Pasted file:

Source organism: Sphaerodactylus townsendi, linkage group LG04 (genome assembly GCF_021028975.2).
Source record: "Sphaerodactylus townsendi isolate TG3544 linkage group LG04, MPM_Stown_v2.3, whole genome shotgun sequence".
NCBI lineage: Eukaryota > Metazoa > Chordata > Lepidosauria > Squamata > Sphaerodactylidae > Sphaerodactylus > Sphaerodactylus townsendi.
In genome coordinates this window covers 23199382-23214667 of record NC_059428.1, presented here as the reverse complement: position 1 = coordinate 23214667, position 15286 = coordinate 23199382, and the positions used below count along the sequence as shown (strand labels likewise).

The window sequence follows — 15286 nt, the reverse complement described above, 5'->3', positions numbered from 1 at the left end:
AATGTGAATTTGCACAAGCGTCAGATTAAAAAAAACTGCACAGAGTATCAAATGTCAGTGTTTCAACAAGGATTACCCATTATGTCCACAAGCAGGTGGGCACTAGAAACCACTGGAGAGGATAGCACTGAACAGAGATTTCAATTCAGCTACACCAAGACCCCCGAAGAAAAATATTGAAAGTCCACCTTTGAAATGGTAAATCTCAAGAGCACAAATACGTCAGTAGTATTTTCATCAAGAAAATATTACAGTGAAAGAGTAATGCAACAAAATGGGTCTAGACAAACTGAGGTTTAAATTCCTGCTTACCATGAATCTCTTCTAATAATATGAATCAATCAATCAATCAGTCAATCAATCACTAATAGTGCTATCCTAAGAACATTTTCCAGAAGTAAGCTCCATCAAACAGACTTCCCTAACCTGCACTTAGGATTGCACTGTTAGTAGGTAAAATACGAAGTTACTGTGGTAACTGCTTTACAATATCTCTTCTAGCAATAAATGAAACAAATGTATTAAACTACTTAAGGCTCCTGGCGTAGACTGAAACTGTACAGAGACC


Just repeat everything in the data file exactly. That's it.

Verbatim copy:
Source organism: Sphaerodactylus townsendi, linkage group LG04 (genome assembly GCF_021028975.2).
Source record: "Sphaerodactylus townsendi isolate TG3544 linkage group LG04, MPM_Stown_v2.3, whole genome shotgun sequence".
NCBI lineage: Eukaryota > Metazoa > Chordata > Lepidosauria > Squamata > Sphaerodactylidae > Sphaerodactylus > Sphaerodactylus townsendi.
In genome coordinates this window covers 23199382-23214667 of record NC_059428.1, presented here as the reverse complement: position 1 = coordinate 23214667, position 15286 = coordinate 23199382, and the positions used below count along the sequence as shown (strand labels likewise).

The window sequence follows — 15286 nt, the reverse complement described above, 5'->3', positions numbered from 1 at the left end:
AATGTGAATTTGCACAAGCGTCAGATTAAAAAAAACTGCACAGAGTATCAAATGTCAGTGTTTCAACAAGGATTACCCATTATGTCCACAAGCAGGTGGGCACTAGAAACCACTGGAGAGGATAGCACTGAACAGAGATTTCAATTCAGCTACACCAAGACCCCCGAAGAAAAATATTGAAAGTCCACCTTTGAAATGGTAAATCTCAAGAGCACAAATACGTCAGTAGTATTTTCATCAAGAAAATATTACAGTGAAAGAGTAATGCAACAAAATGGGTCTAGACAAACTGAGGTTTAAATTCCTGCTTACCATGAATCTCTTCTAATAATATGAATCAATCAATCAATCAGTCAATCAATCACTAATAGTGCTATCCTAAGAACATTTTCCAGAAGTAAGCTCCATCAAACAGACTTCCCTAACCTGCACTTAGGATTGCACTGTTAGTAGGTAAAATACGAAGTTACTGTGGTAACTGCTTTACAATATCTCTTCTAGCAATAAATGAAACAAATGTATTAAACTACTTAAGGCTCCTGGCGTAGACTGAAACTGTACAGAGACC